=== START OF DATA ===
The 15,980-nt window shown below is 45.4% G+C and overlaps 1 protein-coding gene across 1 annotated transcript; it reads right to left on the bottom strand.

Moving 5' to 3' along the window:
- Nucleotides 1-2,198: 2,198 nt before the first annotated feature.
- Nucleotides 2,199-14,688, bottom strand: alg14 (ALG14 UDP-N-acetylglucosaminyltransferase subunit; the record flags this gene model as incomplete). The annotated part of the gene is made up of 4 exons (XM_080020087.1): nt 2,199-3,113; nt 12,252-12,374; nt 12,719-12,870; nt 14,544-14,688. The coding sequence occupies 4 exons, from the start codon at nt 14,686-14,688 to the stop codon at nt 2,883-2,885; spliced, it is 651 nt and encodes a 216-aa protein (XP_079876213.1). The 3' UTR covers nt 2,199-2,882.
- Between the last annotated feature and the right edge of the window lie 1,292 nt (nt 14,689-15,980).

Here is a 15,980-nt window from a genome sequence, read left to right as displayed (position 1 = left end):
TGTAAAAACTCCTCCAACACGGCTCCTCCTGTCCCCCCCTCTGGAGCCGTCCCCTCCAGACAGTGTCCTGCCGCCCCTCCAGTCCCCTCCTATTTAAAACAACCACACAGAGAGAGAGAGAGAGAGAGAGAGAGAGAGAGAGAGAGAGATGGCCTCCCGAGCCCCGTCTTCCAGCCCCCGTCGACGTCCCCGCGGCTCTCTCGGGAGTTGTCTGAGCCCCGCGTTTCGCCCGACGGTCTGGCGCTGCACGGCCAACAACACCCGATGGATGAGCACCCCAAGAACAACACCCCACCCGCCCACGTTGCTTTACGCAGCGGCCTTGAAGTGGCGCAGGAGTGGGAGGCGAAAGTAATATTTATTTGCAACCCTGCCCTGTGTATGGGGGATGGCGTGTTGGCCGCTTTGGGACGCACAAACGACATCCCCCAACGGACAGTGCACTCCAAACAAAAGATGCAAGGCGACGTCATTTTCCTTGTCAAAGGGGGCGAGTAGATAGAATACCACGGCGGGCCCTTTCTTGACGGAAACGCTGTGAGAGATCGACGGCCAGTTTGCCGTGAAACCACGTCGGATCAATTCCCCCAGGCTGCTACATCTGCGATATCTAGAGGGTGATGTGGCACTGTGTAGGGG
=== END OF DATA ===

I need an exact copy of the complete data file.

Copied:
The 15,980-nt window shown below is 45.4% G+C and overlaps 1 protein-coding gene across 1 annotated transcript; it reads right to left on the bottom strand.

Moving 5' to 3' along the window:
- Nucleotides 1-2,198: 2,198 nt before the first annotated feature.
- Nucleotides 2,199-14,688, bottom strand: alg14 (ALG14 UDP-N-acetylglucosaminyltransferase subunit; the record flags this gene model as incomplete). The annotated part of the gene is made up of 4 exons (XM_080020087.1): nt 2,199-3,113; nt 12,252-12,374; nt 12,719-12,870; nt 14,544-14,688. The coding sequence occupies 4 exons, from the start codon at nt 14,686-14,688 to the stop codon at nt 2,883-2,885; spliced, it is 651 nt and encodes a 216-aa protein (XP_079876213.1). The 3' UTR covers nt 2,199-2,882.
- Between the last annotated feature and the right edge of the window lie 1,292 nt (nt 14,689-15,980).

Here is a 15,980-nt window from a genome sequence, read left to right as displayed (position 1 = left end):
TGTAAAAACTCCTCCAACACGGCTCCTCCTGTCCCCCCCTCTGGAGCCGTCCCCTCCAGACAGTGTCCTGCCGCCCCTCCAGTCCCCTCCTATTTAAAACAACCACACAGAGAGAGAGAGAGAGAGAGAGAGAGAGAGAGAGAGAGAGATGGCCTCCCGAGCCCCGTCTTCCAGCCCCCGTCGACGTCCCCGCGGCTCTCTCGGGAGTTGTCTGAGCCCCGCGTTTCGCCCGACGGTCTGGCGCTGCACGGCCAACAACACCCGATGGATGAGCACCCCAAGAACAACACCCCACCCGCCCACGTTGCTTTACGCAGCGGCCTTGAAGTGGCGCAGGAGTGGGAGGCGAAAGTAATATTTATTTGCAACCCTGCCCTGTGTATGGGGGATGGCGTGTTGGCCGCTTTGGGACGCACAAACGACATCCCCCAACGGACAGTGCACTCCAAACAAAAGATGCAAGGCGACGTCATTTTCCTTGTCAAAGGGGGCGAGTAGATAGAATACCACGGCGGGCCCTTTCTTGACGGAAACGCTGTGAGAGATCGACGGCCAGTTTGCCGTGAAACCACGTCGGATCAATTCCCCCAGGCTGCTACATCTGCGATATCTAGAGGGTGATGTGGCACTGTGTAGGGG